Ossoff won’t make another run at Georgia congressional seat this year


Democrat Jon Ossoff said Friday that he won’t make another bid this year for Georgia’s 6th Congressional District, leaving it up to lesser-known contenders to challenge Republican U.S. Rep. Karen Handel in suburbs north of Atlanta.

“I’m grateful beyond words for the support and hard work of the thousands of Georgians who volunteered with my campaign last year,” he told The Atlanta Journal-Constitution, “and I’ll be actively supporting Democratic candidates and staying engaged on key issues while I continue my work in investigative journalism.”

Ossoff shattered records by raising nearly $30 million last year for a special election in the district, ultimately losing to Handel by about 4 percentage points in a race that was viewed nationally as an early barometer for Democratic success in conservative-leaning districts during the Donald Trump era.

The former congressional aide had hinted for months that he was eyeing another bid for the seat, telling groups of Democratic donors he’s “not done fighting.” But with qualifying set to start in less than two weeks, and two Democratic challengers already in the race, there seemed little chance of him jumping in.

Handel, the winner of the most expensive U.S. House race in history, has projected an air of confidence since taking office and has not attracted a GOP challenger. Her campaign raised roughly $261,000 in the latest fundraising period and she had nearly $600,000 in cash on hand.

“I am grateful for the tremendous opportunity to serve the citizens of the 6th Congressional District, and I look forward to working hard to earn their vote,” the Roswell Republican said Friday.

Meanwhile, two Democratic newcomers entered the race last year, when Ossoff’s decision was still uncertain. Former newscaster Bobby Kaple raised and loaned himself roughly $250,000, and businessman Kevin Abel reported collecting more than $200,000 from loans and donors.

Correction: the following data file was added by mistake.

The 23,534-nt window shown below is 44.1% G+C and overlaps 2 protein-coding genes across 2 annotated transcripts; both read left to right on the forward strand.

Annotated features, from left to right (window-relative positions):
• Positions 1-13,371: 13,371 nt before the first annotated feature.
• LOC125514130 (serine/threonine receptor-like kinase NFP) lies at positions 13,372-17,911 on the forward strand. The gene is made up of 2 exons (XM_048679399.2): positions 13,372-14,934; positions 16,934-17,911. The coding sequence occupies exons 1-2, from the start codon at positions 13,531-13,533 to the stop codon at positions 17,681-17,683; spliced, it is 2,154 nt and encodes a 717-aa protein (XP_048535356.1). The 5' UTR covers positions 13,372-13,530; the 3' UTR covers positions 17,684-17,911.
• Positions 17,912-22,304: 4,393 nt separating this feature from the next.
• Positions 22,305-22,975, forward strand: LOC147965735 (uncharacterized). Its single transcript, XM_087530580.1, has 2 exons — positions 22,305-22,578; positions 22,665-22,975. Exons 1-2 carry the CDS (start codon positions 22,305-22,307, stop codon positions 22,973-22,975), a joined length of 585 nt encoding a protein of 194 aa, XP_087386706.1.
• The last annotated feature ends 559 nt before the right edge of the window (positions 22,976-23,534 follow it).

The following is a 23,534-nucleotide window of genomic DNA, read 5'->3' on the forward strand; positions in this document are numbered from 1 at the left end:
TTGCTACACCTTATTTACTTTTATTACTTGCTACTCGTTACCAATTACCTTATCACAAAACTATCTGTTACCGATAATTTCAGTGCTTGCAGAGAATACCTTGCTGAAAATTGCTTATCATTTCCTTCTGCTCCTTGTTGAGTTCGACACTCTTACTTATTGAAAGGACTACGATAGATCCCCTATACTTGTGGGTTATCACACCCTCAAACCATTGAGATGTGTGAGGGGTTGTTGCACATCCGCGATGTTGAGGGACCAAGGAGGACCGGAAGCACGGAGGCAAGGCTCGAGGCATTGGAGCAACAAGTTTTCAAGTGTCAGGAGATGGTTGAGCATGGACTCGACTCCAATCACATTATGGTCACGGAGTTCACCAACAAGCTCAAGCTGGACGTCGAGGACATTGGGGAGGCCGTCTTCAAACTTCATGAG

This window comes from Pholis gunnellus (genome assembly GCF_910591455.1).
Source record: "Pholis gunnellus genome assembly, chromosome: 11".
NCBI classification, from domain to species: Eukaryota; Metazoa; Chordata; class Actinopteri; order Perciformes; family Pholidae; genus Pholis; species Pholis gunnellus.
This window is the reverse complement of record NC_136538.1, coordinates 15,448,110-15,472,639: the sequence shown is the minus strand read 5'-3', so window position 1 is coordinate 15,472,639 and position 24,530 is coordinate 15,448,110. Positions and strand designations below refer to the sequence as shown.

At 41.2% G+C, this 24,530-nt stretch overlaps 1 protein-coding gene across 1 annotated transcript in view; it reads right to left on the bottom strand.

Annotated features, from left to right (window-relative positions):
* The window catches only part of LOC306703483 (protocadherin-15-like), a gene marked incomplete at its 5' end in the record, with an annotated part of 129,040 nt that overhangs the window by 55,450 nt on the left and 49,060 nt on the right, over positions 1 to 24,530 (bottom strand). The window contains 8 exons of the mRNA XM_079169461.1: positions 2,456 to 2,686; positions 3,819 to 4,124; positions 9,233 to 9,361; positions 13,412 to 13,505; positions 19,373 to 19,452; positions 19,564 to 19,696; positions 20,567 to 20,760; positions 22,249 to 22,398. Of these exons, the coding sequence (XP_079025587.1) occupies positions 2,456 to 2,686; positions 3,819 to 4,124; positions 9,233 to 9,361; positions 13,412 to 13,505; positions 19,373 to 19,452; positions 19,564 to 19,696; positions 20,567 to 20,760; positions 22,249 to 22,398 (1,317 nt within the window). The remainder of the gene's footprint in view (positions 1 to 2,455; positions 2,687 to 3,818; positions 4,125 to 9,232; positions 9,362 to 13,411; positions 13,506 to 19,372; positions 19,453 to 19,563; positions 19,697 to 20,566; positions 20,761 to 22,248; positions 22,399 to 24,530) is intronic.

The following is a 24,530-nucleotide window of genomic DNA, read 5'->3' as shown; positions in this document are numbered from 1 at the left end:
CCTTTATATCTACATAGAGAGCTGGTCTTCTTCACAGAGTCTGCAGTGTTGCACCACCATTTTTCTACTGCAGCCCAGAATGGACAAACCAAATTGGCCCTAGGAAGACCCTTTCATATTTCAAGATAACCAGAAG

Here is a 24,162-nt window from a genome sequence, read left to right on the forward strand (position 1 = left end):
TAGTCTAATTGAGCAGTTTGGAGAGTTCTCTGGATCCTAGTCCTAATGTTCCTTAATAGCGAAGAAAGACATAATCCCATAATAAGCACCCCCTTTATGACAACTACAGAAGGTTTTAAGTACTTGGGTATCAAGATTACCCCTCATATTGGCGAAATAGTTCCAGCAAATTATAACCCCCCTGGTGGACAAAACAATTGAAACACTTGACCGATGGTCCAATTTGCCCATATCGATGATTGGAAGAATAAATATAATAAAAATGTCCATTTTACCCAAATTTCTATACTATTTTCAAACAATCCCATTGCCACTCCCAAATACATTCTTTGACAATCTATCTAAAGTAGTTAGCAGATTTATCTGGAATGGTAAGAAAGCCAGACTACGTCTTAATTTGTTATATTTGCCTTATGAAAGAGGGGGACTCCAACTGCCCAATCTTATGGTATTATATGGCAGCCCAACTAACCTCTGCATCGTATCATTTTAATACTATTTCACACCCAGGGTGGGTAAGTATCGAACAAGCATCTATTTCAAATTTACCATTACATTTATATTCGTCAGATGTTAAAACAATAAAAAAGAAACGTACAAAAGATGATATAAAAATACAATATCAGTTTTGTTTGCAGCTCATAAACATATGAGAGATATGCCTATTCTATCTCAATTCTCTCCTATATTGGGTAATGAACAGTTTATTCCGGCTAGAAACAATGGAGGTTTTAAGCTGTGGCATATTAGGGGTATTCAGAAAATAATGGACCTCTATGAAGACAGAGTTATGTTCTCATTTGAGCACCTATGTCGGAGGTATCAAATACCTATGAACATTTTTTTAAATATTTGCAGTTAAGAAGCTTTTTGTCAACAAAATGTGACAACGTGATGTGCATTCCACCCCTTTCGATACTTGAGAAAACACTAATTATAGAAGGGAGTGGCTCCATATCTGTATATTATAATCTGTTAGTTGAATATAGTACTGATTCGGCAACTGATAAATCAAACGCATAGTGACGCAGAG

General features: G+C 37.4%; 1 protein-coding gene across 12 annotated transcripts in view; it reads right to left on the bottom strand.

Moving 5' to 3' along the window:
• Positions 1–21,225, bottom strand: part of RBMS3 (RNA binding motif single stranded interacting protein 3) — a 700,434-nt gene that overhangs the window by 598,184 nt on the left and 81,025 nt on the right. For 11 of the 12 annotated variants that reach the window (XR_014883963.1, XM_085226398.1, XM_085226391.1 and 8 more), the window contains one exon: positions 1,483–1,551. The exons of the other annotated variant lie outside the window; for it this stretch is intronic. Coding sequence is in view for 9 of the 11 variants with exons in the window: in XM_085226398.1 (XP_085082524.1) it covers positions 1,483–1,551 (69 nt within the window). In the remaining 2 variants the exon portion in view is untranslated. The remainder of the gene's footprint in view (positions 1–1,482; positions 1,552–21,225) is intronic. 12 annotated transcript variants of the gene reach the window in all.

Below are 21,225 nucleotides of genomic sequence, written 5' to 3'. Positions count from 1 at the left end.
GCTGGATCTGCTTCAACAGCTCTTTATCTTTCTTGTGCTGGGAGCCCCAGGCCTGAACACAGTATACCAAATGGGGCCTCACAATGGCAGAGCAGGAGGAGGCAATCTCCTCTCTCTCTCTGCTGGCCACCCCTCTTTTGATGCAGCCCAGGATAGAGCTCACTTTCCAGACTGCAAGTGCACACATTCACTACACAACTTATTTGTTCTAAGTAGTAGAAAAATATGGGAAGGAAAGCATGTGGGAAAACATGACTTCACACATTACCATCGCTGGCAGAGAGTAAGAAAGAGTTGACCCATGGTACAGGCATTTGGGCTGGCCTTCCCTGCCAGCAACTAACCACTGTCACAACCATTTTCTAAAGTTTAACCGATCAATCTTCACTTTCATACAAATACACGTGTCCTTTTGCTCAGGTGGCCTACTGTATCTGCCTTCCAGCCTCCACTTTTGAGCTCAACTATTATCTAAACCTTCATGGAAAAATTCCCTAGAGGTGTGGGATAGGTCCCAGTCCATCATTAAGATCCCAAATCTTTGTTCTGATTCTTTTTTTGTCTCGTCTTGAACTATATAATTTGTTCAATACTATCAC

Kaple and Abel were undoubtedly relieved by Friday’s news, though there’s a chance Ossoff’s decision could prompt a higher-profile Democrat to join the contest.

“Last year, Jon Ossoff stepped up and ran a campaign that proved a Democrat can be competitive in the 6th District,” Abel said. “I’m confident that after 25 years of raising my family and creating jobs right here in the 6th, I can finish what Jon started and defeat Karen Handel in November.”

Kaple called Ossoff’s campaign “groundbreaking and inspired” and credited it for mobilizing “people across Georgia and the whole country.”

“I’m excited to build on that grass-roots momentum toward victory in November,” he said.

Record-breaking contest

The special election last year to succeed U.S. Rep. Tom Price, who was briefly Trump’s health secretary, attracted 18 candidates and more than $60 million in spending.

The contest set one spending record after another as it became a nationally watched proxy fight over Trump, the health care overhaul and the battle for suburbia. The June 20 runoff drew about 260,000 voters — an eye-popping turnout for this type of special election.